I work on Mac, Linux and Windows machines during the course of an average day. A lot of this work is done on the command line. Since underneath a Mac is the heart of a Linux type machine, the basic commands that work on one also work on the other. Windows machines are a different story. Lots of commands that work on Mac/Linux are different on Windows machines or simply don't exist at all.

For example, when you want to see what's in a directory from the command line the Mac/Linux command is "ls", but on Windows, it's "dir". Since most of my time is spent with Mac/Linux I end up trying to use "ls" frequently when I'm working on a Windows machine. This doesn't hurt anything, but it doesn't work and it is a little break in the concentration.

command-line-ls.png

The good news is that since most of the command line tools on a Linux machine are open source, they can be ported to different operating systems. This is exactly what was done with the Open Source project UnxUtils. It's a collection of most of the key command line tools Linux folks are used to working with. If you spend most of your time on Mac/Linux but have to bounce around the Windows command line on occasion, I highly recommend them.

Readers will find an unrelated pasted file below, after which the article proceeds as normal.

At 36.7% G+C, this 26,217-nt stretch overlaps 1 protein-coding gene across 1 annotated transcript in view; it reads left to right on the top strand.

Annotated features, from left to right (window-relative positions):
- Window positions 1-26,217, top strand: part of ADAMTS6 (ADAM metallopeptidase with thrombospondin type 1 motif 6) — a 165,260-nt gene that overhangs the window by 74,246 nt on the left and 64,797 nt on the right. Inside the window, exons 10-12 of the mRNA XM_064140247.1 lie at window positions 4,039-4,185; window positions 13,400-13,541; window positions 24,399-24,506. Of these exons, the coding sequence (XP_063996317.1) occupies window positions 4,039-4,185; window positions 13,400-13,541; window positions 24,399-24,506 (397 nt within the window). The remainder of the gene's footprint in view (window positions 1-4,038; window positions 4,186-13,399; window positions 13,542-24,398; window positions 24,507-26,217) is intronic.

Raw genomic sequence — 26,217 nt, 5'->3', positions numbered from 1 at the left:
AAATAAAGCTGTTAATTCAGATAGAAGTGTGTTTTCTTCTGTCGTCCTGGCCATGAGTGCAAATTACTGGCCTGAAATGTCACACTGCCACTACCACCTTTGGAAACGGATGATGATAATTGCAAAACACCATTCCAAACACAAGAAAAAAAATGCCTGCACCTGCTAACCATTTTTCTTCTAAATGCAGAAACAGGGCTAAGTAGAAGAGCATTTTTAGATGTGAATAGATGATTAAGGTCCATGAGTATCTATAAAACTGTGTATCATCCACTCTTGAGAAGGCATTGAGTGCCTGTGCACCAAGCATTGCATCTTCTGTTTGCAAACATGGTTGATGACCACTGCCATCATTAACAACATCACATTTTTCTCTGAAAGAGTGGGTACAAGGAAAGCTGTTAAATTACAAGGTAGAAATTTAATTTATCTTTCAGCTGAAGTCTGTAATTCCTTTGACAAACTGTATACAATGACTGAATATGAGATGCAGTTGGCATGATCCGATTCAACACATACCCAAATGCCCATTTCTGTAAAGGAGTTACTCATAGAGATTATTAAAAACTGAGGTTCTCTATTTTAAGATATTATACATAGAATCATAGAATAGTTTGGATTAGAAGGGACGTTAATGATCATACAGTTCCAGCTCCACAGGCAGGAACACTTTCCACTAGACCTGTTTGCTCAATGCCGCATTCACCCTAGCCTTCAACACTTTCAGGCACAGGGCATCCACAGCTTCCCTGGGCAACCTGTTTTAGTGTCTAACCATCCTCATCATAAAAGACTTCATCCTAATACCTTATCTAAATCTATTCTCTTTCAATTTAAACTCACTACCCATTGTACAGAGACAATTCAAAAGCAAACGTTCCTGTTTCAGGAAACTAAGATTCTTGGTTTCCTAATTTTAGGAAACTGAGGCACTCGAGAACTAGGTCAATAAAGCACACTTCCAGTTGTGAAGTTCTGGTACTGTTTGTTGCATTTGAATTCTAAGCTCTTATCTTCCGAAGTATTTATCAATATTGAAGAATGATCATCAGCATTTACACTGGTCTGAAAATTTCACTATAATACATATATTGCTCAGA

Awesome video of a moment in time

April 30, 2009

Note: This post was migrated from my old blog software. It hasn't been cleaned up yet (and might not ever be). Don't be surprised if the formatting, links, images, etc... are messed up.

Found via Laughing Squid. I would hire these guys. Created by Stink Digital.


Controlling Subversion svn with Perl

April 10, 2009

Note: This post was migrated from my old blog software. It hasn't been cleaned up yet (and might not ever be). Don't be surprised if the formatting, links, images, etc... are messed up.